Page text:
The new teacher: tough and tech-savvy

| June 23, 2014 | 0 Comments

A new US survey may provide additional perspectives to the ‘teachers and technology’ debate. ‘Technology Use in the Classroom: A Study’ reveals that 50% of the more than 600 teachers interviewed by digiedu, a Chicago, Illinois company that partners with schools to integrate technology into classrooms, feel unsupported and uncertain about using technology in their lessons.

Resistant respondents are often put off by terms like ‘convergence’ and ‘blended learning’. But, said superintendent of schools in Middletown, New Jersey, Kenneth Eastwood, at the recent South by Southwest interactive conference held in Austin, Texas: “Teachers who use technology will replace those who don’t.” US schools may be saved by the approximately 200 000 teachers who entered the profession in 2007. The Graduate School of Education at the University of Pennsylvania (UP) has released data showing that in the 2011-12 school year, the ‘common experience level’ for teachers was five years, up from just one year in the 2007-08 school year.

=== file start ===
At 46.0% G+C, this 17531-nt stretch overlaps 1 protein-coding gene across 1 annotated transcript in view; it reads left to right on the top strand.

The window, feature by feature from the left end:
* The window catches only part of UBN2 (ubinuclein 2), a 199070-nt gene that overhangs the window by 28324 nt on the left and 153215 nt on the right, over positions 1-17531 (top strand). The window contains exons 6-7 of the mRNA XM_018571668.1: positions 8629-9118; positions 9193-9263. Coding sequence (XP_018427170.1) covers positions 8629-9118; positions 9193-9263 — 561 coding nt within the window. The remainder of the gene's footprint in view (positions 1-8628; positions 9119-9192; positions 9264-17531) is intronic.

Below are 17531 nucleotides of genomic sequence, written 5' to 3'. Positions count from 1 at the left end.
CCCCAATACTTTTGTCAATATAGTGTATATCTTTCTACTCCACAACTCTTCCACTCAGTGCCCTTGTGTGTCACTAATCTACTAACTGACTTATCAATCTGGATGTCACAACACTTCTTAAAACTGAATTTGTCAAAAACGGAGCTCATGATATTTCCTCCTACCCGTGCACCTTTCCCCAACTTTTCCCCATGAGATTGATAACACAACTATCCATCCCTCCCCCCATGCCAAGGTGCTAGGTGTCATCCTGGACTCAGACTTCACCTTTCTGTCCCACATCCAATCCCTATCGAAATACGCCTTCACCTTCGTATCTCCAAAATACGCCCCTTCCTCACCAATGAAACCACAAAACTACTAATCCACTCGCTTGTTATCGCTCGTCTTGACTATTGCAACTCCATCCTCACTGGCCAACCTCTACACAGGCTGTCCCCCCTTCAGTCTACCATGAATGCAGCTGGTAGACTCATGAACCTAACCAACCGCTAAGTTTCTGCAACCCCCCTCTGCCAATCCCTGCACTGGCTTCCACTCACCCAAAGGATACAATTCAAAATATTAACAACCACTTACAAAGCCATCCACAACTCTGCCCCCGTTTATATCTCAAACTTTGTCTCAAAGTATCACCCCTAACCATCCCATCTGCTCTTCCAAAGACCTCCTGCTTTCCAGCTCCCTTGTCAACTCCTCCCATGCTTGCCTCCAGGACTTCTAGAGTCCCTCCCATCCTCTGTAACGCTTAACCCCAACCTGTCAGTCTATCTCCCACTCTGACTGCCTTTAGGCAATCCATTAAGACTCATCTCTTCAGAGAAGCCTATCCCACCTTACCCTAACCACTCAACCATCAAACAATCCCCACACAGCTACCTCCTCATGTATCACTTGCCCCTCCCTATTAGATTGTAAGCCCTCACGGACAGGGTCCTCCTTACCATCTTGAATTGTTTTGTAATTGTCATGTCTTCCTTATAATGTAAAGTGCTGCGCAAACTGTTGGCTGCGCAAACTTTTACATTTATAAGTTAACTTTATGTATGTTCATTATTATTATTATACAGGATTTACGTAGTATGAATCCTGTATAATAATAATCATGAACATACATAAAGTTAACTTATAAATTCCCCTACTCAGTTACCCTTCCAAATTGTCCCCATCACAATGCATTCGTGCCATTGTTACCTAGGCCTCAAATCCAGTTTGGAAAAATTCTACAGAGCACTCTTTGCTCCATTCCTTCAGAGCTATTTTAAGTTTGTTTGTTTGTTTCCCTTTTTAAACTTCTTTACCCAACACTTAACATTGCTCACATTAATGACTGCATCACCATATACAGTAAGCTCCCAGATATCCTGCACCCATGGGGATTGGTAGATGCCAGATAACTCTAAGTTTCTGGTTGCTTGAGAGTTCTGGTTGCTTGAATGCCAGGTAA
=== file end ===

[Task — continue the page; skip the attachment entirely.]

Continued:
This younger generation of educators is clearly a resilient bunch, as they’ve survived layoffs, budget cuts, school closures, downscaled pensions, diminished union bargaining rights, radical changes to teaching standards, stringent educator evaluations and controversial student testing techniques. Perhaps most importantly, this is a generation of teachers who aren’t afraid of technology. Celine Coggins, who heads Teach Plus, a non-profit American organisation focused on training teachers, says they can help veterans “learn an array of web-based skills and gain a level of comfort with data”.

Nevertheless, warn organisations like the National Education Association, the largest teacher union in the US, teachers under the age of 30 will only be on board if they are directly involved in creating and implementing the many proposed changes to the education system.

Category: e-Education, Winter 2014

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